photo by Dale Brown, Cycles de ORO
In the spirit of le Cirque du Cyclisme but moving to an outdoor arena, l’Eroica is a cyclosportif (that is, timed) event that is Italy’s answer to France’s Paris-Roubaix and, like that ride, offers versions for professionals and amateurs at different times of the year. Rather than facing cobblestones, participants need to contend with the strade bianche, the “white roads” of Tuscany, stretches of loose gravel that make up half of the course. The course is also very hilly, with steep grades and up to 4000 m of climbing.
Many of the participants do the ride (and there are varying lengths, with 205 km being the long route) on vintage bicycles, while wearing vintage clothing. Helmets are not mandatory to maintain the period feeling. Getting into the spirit of it all, many cyclists show up with dawn-of-time racing bikes–one of Fausto Coppi’s domestiques came last year! They wear wool jerseys and have tubular tires wrapped around their shoulders. Many wear goggles to deal with the dust. The food stops are vintage too, since they will give you salami and Chianti wine, just like in the Good Old Days.
The Indomitable Pashley Guv'nor
There are good reports of the atmosphere of the event here and here, along with photos of some of the bikes that were entered. As well, TOUR magazine in Germany did an article with excellent photos that can read (in German) or admired in .pdf form here. However, my favourite account by participants in the October 2008 ride surely must be David and Bryce, the English madmen who work for the U.K.’s Pashley Cycles and who turned up in Tuscany ready to ride Pashley Guv’nors, a “modern” replica of a 1926 Pashley gentleman’s racing bike. They brought the up-market version, complete with three-speed Sturmey-Archer internal hub gearing. For 4000 m of climbing. There is an entertaining account of their trip here, and the video below will give you an idea of what they went through. And it is no wonder that while their time was not terribly fast, they certainly deserved to be distinguished by being judged in the Top Ten group of cyclists who were the “most heroic.”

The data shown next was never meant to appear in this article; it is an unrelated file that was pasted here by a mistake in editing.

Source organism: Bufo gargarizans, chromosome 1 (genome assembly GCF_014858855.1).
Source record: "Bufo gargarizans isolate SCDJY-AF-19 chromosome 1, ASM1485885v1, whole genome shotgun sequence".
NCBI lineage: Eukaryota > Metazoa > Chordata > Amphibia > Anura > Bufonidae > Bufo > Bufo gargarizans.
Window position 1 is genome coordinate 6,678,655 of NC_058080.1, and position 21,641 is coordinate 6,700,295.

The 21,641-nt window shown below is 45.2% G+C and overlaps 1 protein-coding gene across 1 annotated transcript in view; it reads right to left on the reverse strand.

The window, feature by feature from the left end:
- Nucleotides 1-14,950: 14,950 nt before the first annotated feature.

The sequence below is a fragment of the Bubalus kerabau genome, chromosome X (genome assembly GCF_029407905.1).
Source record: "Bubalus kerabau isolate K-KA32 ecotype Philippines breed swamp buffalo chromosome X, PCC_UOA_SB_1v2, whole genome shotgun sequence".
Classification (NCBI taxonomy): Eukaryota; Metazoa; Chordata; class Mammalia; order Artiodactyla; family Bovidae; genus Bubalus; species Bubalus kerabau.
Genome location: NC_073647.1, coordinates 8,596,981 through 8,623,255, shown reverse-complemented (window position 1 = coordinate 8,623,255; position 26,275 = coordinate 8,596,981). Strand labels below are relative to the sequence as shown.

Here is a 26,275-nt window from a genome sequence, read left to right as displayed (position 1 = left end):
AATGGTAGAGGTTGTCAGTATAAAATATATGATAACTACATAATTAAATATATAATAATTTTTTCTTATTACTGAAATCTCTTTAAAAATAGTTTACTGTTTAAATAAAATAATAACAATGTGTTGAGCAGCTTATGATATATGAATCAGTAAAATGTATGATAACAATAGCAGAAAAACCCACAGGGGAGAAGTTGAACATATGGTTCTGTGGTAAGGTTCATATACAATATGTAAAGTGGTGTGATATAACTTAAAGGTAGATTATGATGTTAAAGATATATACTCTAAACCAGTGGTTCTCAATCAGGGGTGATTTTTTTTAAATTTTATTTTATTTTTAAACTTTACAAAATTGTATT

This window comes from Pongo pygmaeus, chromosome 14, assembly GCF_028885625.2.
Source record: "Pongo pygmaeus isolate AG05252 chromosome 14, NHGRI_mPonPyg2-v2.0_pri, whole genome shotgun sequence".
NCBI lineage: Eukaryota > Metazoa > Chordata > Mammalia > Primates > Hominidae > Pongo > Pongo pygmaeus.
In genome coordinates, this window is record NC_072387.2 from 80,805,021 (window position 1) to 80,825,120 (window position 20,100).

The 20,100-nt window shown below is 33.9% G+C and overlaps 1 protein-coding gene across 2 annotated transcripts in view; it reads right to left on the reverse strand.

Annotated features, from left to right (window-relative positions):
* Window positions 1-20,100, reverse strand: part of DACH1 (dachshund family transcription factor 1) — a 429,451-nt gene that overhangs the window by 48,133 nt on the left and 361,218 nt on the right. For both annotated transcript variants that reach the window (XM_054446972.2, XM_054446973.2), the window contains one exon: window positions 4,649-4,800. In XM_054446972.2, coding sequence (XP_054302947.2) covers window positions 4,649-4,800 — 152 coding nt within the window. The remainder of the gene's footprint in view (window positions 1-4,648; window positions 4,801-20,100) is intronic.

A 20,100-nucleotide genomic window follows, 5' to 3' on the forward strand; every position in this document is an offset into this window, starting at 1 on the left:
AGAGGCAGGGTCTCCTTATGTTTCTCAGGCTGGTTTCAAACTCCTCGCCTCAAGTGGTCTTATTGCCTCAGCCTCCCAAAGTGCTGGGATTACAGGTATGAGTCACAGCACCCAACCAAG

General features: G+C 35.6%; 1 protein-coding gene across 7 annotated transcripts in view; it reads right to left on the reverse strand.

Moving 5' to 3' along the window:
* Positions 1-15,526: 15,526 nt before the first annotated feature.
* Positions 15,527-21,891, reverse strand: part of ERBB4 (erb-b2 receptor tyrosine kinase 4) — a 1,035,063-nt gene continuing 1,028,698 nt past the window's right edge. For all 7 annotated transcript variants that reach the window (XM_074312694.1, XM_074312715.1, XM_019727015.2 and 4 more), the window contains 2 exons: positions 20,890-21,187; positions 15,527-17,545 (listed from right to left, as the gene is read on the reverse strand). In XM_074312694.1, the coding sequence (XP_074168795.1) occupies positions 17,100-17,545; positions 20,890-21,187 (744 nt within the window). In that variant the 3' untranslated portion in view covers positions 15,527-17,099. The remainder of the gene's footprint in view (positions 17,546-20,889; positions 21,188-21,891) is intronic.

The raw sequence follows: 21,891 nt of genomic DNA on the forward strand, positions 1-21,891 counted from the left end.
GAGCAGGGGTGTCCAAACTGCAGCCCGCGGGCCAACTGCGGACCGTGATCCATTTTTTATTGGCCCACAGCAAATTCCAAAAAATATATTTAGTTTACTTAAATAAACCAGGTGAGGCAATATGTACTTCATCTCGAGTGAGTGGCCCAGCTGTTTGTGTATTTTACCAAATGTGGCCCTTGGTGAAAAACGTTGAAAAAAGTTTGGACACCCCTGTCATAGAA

Beginning in 1996, the event has developed into a wildly popular one. In 2008, some 3,000 participants descended on the tiny town of Gaiole (pop. 2,300!) to take part in L’Eroica. Although vintage bicycles were preferred, there was no restriction on any other bicycles, so there were not only current racing bikes to be seen but even mountain bikes.
“Basta!” say the organizers now and the rules have been changed. There will be an event for everyone in June but the Real Thing will be held on October 4. Bicycles must be pre-1987, an arbitrary date that sort of marks the wide availability of concealed cables and clipless pedals. These will not be allowed, even on bikes of the right age, and shifters must be mounted on downtubes, an exception being for period-correct (non-indexed) bar-end shifters.
I have just learned that the current June issue of Outside magazine has a l'Eroica story as well. Read about the Giro di Salame here.
Needless to say, I really, really, really want to ride L’Eroica. If you want to ride with me in October 2010, here is where to sign up. The history, the romance, the difficulty all combine with the Chianti to make it irresistible. And the herd of Tin Donkeys has been expanded with the acquisition of a suitable bike, which will be the subject of another post shortly. Suffice it to say, it will not be a Pashley Guv’nor.